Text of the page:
UNTAPPED POTENTIAL For the first time, businesses and entrepreneurs may solicit online for investors.

The landscape for generating money for startups and expansions has dramatically changed – and potentially for the better.

BREWING UP BUSINESS

The landscape for generating money for startups and expansions has dramatically changed – and potentially for the better.

BREWING UP BUSINESS

When the federal government eased the rules for businesses seeking investors on Sept. 23, it eliminated a ban on general solicitation online for companies and entrepreneurs trying to raise capital.

Since the Securities and Exchange Commission lifted the ban on general solicitation online in Sept. 23, one Allentown firm’s project could benefit from a wider pool of potential investors.

Businesses looking to solicit funds from any investor via the Internet now can do so, thanks to the second provision of the federal Jumpstart Our Jobs Act, which became legal Sept. 23.

ForeFund Capital, a marketing company headquartered in Venice Beach, Calif., is advertising the Allentown Ruckus Brewing project to investors on its website, putting a Lehigh Valley redevelopment site on the map. The site is at 451-401 N. Front St. and 16 W. Liberty St., overlooking the Lehigh River.

This expanded network of potential investors could be a blessing for businesses and startups. The law applies to most industries, but commercial real estate ventures, in particular, could benefit from the change.

New York City-based Ruckus Brewing plans to buy the 4.6-acre property – the former Neuweiler Brewing Co. site – from the Allentown Commercial and Industrial Development Authority for $1.7 million. The company entered into an agreement of sale to buy the entire property but has not closed on the deal, said Scott Unger, executive director of the authority.

Before Sept. 23, businesses had limitations on how they could seek investors.

Brewers Hill Development Group LP, a separate entity of Ruckus, will buy the property, Unger said. The authority is scheduled to close on the property on Dec. 15, Unger said.

“If you were making an offer or trying to raise capital, you could only let investors know through a broker/dealer or manager making the connection for you as a company to an investor,” said Carol Oscarson, agency director for Leverage PR, an Austin, Texas firm that represents Crowdfund Intermediary Regulatory Advocates, an organization formed by the crowdfunding industry’s leading platforms and experts.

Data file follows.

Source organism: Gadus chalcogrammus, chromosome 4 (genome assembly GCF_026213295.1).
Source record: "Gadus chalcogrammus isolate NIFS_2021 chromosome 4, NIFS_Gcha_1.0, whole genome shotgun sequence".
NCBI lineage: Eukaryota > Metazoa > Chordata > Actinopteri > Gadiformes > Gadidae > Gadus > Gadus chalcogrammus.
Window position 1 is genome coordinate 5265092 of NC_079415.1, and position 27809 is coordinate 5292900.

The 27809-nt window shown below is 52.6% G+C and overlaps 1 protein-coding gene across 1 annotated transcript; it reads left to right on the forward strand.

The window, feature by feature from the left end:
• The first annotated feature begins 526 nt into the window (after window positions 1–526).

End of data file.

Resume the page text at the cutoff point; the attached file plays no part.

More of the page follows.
“We are in the midst of a remediation project,” Unger said. The authority did a considerable amount of work to get the property in marketable condition in conjunction with the city of Allentown, he said.

However, with a lifting of the ban on general solicitation, a hedge fund company or investment bank can now go online, use LinkedIn, Twitter, Facebook, etc. and advertise the deal in that manner.

Ruckus Brewing Co. is investing $30 million in the project, called Brewers Hill, said Piero Lamagna, director of operations for Ruckus. The company plans to convert the building into a working brewery for its brand but also offer space for contract brewing for other brewers. The building would also include office space, a business incubator and a brew pub and restaurant, Lamagna said.

“It does change the game but so far, [primarily] only startups have taken advantage of the lifting of the ban on general solicitation,” Oscarson said.

“It’s slated to launch in late 2014; the building has been derelict for 60 years,” Lamagna said.

Experts say crowdfunding, the act of soliciting funds from the public – usually via the Internet – got a boost when the government eliminated the ban on general solicitation.

With a project of this scope, completion dates and plans are subject to change.

“They lifted the long-standing ban on advertising [online] for any potential investors,” said Wayne Barz, manager of entrepreneurial services for Ben Franklin Technology Partners of Northeast Pennsylvania, an agency that helps technology startups find funding. “They [businesses] never could really advertise at all before, to wealthy or otherwise. And they can now advertise to virtually anyone…wealthy or not. …

Allentown has 128 acres throughout the city that are designated as a Neighborhood Improvement Zone, including this property. Under the NIZ, certain state and local tax revenues generated by new businesses in the zone can be used to pay debt service on loans that fund qualified capital improvements within the district.

Brian Pedersen
Reporter Brian Pedersen covers construction, development, warehousing and real estate and keeps you up to date on the changing landscape of our community. He can be reached at brianp@lvb.com or 610-807-9619, ext. 4108.

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